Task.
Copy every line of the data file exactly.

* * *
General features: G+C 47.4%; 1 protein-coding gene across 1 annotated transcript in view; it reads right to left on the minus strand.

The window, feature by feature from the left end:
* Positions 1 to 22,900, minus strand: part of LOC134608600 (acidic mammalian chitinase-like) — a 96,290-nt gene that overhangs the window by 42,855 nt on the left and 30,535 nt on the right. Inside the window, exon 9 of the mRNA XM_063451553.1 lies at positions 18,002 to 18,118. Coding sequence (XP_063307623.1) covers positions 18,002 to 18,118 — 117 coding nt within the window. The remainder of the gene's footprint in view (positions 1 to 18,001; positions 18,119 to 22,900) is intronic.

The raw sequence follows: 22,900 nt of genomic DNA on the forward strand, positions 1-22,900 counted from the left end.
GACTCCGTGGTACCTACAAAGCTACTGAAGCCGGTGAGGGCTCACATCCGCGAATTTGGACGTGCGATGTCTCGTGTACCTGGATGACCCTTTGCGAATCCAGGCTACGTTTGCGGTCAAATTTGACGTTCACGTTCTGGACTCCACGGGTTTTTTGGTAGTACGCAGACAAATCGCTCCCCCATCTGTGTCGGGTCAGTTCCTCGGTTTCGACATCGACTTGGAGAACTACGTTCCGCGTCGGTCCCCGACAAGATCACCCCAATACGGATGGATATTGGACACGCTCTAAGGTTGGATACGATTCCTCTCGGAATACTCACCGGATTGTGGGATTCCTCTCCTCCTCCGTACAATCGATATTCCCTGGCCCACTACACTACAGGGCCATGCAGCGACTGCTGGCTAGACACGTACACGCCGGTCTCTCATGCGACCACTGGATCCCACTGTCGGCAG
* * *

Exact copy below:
General features: G+C 47.4%; 1 protein-coding gene across 1 annotated transcript in view; it reads right to left on the minus strand.

The window, feature by feature from the left end:
* Positions 1 to 22,900, minus strand: part of LOC134608600 (acidic mammalian chitinase-like) — a 96,290-nt gene that overhangs the window by 42,855 nt on the left and 30,535 nt on the right. Inside the window, exon 9 of the mRNA XM_063451553.1 lies at positions 18,002 to 18,118. Coding sequence (XP_063307623.1) covers positions 18,002 to 18,118 — 117 coding nt within the window. The remainder of the gene's footprint in view (positions 1 to 18,001; positions 18,119 to 22,900) is intronic.

The raw sequence follows: 22,900 nt of genomic DNA on the forward strand, positions 1-22,900 counted from the left end.
GACTCCGTGGTACCTACAAAGCTACTGAAGCCGGTGAGGGCTCACATCCGCGAATTTGGACGTGCGATGTCTCGTGTACCTGGATGACCCTTTGCGAATCCAGGCTACGTTTGCGGTCAAATTTGACGTTCACGTTCTGGACTCCACGGGTTTTTTGGTAGTACGCAGACAAATCGCTCCCCCATCTGTGTCGGGTCAGTTCCTCGGTTTCGACATCGACTTGGAGAACTACGTTCCGCGTCGGTCCCCGACAAGATCACCCCAATACGGATGGATATTGGACACGCTCTAAGGTTGGATACGATTCCTCTCGGAATACTCACCGGATTGTGGGATTCCTCTCCTCCTCCGTACAATCGATATTCCCTGGCCCACTACACTACAGGGCCATGCAGCGACTGCTGGCTAGACACGTACACGCCGGTCTCTCATGCGACCACTGGATCCCACTGTCGGCAG